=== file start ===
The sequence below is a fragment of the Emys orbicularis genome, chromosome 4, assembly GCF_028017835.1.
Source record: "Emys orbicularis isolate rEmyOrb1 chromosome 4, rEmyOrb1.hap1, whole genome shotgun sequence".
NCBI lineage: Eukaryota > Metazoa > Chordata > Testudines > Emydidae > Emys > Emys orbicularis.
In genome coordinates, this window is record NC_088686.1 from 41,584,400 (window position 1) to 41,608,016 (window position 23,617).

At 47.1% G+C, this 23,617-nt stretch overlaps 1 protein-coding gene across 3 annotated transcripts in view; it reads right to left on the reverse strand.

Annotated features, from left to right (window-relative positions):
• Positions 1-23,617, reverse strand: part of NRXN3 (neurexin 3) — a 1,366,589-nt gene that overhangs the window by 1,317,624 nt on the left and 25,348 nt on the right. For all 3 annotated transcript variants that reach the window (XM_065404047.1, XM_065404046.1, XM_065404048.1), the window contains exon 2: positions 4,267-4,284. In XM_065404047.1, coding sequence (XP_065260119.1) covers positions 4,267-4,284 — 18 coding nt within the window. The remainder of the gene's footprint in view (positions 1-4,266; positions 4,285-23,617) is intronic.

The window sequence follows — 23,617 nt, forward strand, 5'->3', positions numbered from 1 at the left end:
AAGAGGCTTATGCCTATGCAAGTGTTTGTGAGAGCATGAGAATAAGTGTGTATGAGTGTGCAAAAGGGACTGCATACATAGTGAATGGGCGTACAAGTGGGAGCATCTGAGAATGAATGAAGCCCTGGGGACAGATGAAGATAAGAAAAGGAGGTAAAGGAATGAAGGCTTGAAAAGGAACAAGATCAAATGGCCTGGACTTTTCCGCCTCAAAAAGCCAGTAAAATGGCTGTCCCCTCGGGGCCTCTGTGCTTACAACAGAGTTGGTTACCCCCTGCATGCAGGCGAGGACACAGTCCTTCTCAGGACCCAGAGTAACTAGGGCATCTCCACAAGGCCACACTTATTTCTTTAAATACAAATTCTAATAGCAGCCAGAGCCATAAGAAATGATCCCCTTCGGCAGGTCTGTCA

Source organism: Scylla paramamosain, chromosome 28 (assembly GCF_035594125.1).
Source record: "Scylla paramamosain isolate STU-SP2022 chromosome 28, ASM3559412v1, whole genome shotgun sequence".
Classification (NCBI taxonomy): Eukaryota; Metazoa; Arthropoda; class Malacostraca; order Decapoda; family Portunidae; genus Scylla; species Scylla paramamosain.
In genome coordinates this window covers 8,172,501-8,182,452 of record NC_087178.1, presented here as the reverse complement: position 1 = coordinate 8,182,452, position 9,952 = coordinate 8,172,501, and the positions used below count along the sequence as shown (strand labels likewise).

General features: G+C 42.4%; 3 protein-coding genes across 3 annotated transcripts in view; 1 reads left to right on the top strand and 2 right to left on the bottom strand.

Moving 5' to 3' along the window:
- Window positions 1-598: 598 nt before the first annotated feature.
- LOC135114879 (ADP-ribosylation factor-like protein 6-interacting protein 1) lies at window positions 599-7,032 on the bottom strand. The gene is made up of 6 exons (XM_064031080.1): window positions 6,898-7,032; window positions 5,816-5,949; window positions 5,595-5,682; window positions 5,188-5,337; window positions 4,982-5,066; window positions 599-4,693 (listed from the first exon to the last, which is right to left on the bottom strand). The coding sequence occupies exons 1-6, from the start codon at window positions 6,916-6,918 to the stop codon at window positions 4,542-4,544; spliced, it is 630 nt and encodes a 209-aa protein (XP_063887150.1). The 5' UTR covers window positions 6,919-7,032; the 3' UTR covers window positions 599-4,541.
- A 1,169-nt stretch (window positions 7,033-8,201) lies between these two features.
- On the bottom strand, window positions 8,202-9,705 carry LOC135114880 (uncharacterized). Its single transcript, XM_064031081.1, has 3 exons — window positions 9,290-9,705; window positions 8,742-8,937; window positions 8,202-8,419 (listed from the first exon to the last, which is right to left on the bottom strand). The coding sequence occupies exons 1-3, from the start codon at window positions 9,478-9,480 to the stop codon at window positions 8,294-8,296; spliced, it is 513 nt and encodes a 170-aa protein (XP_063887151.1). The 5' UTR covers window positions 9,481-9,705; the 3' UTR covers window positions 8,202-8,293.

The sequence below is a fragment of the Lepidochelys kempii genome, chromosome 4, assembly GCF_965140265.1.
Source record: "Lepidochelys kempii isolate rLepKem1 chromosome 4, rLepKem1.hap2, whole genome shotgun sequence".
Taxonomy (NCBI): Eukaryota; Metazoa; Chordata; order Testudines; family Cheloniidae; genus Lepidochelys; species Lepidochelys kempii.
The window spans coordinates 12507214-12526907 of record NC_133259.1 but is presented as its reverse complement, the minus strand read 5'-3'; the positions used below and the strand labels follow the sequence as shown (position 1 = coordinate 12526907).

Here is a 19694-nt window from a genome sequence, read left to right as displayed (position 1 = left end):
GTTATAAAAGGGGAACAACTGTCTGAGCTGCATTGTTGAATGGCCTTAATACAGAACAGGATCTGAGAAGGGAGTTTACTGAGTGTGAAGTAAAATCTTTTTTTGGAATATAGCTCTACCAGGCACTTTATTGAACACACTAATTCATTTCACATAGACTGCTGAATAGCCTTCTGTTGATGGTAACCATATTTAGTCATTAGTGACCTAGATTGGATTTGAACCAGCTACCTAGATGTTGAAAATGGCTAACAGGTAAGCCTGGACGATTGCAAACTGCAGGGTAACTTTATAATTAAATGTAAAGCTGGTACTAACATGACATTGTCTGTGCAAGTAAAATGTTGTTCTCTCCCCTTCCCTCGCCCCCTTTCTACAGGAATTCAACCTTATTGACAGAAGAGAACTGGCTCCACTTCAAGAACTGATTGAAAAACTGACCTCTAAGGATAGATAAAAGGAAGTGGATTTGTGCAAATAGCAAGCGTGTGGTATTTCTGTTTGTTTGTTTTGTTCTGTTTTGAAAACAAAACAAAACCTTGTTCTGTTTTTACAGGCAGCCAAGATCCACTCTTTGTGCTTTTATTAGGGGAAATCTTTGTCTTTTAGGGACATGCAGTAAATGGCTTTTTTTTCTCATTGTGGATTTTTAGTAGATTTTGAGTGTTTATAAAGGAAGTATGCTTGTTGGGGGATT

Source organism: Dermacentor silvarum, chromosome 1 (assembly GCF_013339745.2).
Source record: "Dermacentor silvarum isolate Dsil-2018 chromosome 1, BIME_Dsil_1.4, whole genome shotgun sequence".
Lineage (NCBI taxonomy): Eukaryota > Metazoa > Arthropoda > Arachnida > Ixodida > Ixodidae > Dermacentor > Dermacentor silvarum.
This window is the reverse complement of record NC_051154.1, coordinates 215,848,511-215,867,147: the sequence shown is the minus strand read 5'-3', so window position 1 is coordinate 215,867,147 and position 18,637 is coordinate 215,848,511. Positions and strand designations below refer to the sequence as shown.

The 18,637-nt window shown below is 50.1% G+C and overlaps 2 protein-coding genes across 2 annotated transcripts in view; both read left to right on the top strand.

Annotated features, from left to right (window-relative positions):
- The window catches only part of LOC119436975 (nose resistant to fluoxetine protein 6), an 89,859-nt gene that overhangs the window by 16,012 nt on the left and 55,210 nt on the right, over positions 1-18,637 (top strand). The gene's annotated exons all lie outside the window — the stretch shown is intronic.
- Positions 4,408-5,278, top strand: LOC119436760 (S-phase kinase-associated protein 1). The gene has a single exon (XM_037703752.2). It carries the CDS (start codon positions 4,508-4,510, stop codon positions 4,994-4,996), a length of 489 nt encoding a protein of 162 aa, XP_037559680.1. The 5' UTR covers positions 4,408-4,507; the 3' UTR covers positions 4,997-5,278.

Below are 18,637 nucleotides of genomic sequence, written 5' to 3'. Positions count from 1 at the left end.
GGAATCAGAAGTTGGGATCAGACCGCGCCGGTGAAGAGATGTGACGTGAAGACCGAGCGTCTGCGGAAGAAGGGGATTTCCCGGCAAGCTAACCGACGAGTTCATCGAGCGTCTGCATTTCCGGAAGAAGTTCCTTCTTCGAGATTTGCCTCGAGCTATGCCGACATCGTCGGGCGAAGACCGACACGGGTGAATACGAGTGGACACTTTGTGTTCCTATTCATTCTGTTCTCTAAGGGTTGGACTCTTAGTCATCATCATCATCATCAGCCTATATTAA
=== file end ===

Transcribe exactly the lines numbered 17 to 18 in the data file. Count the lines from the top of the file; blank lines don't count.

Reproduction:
- LOC135114879 (ADP-ribosylation factor-like protein 6-interacting protein 1) lies at window positions 599-7,032 on the bottom strand. The gene is made up of 6 exons (XM_064031080.1): window positions 6,898-7,032; window positions 5,816-5,949; window positions 5,595-5,682; window positions 5,188-5,337; window positions 4,982-5,066; window positions 599-4,693 (listed from the first exon to the last, which is right to left on the bottom strand). The coding sequence occupies exons 1-6, from the start codon at window positions 6,916-6,918 to the stop codon at window positions 4,542-4,544; spliced, it is 630 nt and encodes a 209-aa protein (XP_063887150.1). The 5' UTR covers window positions 6,919-7,032; the 3' UTR covers window positions 599-4,541.
- A 1,169-nt stretch (window positions 7,033-8,201) lies between these two features.